Public Relations

If you don’t tell your story, someone else will. Leaders need to become the storyteller-in-chief. Use free social media tools to form a positive public relations platform and to become the de facto news source for your school or district. Share all the positives that happen in school every day to create a much-needed level of transparency in an age of negative rhetoric toward education.

Action items:

  1. Actively pitch original thinking and innovative ideas to local and national news outlets.
  2. Create and share stories on social media using a combination of text, hyperlinks, images, and video.
  3. Empower students, teachers, and communities to share their stories with you to amplify your message.


Branding defines your school or district. It is not something that you want to leave up to others. School leaders can leverage social media to create a positive brand presence that emphasizes the positive aspects of school culture, increases community pride, and helps to attract and retain families. Tell your story, build powerful relationships in the process, and empower learning with a branded mindset.

Action items:

  1. Conduct a strengths, weaknesses, opportunities, and threats analysis annually with a committee to continually build a positive brand presence.
  2. Consistently use social media and public relations communications to organically create your brand.
  3. Develop a hashtag, and use it across all social media.


Leaders must consistently seek out ways to improve existing programs, resources, and professional learning opportunities. It requires a commitment to leverage connections made through technology—the other six pillars connect and work together to bring about unprecedented opportunities that would otherwise be impossible, such as securing donations, resources, authentic learning experiences for students, and mutually beneficial partnerships.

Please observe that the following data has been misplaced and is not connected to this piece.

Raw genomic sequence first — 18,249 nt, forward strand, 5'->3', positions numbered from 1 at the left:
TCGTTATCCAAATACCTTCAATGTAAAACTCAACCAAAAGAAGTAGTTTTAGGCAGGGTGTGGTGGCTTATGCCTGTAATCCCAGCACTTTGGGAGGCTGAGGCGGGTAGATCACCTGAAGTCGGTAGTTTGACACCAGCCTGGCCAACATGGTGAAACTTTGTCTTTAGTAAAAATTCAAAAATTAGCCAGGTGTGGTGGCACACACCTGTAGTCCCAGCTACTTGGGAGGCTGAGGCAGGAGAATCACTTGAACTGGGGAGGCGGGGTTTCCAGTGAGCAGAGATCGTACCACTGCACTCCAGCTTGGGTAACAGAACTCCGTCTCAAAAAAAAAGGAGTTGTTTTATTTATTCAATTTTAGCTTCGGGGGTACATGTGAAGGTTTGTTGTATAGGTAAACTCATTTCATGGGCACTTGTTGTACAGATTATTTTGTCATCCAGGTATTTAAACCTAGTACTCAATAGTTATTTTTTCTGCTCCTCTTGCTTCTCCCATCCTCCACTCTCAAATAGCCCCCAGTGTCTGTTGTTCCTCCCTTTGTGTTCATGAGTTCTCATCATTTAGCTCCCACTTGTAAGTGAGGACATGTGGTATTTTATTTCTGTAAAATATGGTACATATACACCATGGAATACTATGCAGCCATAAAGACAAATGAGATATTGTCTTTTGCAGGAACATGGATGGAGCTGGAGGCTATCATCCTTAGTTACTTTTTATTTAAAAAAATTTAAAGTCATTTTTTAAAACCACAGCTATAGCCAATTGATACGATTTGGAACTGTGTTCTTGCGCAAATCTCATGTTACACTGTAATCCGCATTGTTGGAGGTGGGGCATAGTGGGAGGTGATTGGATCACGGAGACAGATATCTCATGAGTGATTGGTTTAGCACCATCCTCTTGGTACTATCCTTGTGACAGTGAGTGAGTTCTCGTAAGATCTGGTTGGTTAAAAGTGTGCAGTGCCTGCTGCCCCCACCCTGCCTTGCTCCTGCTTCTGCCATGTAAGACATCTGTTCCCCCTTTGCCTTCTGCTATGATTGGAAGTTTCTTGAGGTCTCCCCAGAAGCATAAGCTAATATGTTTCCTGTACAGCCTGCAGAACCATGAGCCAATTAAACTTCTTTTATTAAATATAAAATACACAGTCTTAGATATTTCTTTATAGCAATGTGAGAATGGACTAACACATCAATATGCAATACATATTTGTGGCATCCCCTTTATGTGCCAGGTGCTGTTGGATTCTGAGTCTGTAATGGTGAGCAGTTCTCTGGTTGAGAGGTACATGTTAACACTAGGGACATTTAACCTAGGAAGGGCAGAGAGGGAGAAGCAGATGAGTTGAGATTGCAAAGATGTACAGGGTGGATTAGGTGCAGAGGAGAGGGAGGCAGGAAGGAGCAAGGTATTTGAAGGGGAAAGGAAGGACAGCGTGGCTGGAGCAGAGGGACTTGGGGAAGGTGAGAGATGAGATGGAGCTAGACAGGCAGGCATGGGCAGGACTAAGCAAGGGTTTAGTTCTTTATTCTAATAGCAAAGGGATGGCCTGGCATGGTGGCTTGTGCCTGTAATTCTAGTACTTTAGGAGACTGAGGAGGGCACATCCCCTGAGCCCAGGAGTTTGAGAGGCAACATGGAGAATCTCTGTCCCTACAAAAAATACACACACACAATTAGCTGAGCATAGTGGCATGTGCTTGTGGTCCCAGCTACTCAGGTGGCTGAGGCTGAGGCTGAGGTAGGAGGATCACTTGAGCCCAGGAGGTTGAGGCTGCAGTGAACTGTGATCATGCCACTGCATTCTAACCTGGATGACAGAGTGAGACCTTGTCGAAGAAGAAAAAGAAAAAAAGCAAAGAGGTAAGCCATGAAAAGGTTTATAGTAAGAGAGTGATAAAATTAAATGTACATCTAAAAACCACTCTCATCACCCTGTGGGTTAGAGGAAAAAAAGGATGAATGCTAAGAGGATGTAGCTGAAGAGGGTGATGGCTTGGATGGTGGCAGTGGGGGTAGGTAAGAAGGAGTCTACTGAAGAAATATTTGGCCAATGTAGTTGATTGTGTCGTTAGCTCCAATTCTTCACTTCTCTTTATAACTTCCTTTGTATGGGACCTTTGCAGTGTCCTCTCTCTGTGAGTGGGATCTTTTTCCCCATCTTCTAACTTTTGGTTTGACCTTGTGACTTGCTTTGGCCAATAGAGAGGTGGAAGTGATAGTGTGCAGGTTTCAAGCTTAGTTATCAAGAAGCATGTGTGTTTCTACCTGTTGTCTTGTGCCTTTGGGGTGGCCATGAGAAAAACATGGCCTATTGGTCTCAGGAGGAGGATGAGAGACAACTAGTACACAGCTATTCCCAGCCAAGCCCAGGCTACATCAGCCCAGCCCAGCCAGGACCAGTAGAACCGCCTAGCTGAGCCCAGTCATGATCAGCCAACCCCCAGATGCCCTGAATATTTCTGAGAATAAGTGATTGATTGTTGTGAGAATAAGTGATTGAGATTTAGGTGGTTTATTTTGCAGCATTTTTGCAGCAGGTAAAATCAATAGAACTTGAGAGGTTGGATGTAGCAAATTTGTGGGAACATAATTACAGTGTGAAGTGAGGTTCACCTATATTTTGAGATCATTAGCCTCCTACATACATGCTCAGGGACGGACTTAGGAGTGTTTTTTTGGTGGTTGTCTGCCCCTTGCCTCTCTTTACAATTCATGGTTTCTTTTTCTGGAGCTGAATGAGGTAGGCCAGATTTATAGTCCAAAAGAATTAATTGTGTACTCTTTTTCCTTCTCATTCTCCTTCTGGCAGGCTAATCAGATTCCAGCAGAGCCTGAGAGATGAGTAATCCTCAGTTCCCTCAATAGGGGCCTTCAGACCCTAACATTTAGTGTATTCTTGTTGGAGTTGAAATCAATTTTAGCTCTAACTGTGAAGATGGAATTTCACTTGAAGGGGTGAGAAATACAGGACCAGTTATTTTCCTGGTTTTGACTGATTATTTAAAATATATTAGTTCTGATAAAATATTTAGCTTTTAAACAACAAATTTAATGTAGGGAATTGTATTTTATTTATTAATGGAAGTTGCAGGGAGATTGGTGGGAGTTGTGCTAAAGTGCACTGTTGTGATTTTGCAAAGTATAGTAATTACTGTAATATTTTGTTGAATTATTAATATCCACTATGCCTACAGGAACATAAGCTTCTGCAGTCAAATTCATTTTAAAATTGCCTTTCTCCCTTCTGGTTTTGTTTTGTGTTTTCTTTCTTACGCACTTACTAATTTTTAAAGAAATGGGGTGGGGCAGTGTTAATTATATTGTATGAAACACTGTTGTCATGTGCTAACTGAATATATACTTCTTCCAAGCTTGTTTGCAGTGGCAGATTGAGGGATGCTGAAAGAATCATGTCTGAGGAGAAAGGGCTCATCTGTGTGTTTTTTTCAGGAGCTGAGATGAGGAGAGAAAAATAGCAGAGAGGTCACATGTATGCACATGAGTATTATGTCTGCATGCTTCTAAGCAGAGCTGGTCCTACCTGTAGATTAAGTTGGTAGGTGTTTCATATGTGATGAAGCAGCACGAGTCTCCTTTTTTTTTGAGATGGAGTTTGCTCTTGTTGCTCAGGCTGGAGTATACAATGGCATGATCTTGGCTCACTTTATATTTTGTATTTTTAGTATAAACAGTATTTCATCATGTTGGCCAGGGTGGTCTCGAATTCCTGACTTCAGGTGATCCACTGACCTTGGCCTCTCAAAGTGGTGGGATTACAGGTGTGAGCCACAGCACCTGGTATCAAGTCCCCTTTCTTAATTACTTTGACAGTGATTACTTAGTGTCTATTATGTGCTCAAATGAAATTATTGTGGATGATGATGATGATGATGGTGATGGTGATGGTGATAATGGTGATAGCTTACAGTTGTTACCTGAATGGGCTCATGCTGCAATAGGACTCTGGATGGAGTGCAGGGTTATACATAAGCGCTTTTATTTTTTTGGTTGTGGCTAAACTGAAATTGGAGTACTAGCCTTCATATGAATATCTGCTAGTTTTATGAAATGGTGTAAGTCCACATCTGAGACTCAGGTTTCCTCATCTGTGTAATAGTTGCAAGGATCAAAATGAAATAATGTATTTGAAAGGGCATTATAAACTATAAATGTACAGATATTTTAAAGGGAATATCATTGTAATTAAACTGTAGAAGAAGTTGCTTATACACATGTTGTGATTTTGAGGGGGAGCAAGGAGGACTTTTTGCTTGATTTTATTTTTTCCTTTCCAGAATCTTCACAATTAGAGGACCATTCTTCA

Action items:

  1. Continually evaluate programs and resources to ensure the learning culture is meeting the needs and interests of all students.
  2. Connect with alumni and local businesses around innovative work taking place at your school, and form partnerships. These can lead to authentic off-campus experiences, internships, and donations.

As you think about change, always remember why you do what you do and who you serve. All kids have greatness hidden inside them. It’s the job of educators to help them find and unleash this greatness. When it is all said and done, the interconnectedness of the pillars of digital leadership work to create a culture grounded in relationships. Without trust there is no relationship, and without relationships no real learning occurs.

Eric Sheninger is a senior fellow and thought leader on digital leadership for the International Center for Leadership in Education and co-author of BrandED: Tell Your Story, Build Relationships, and Empower Learning.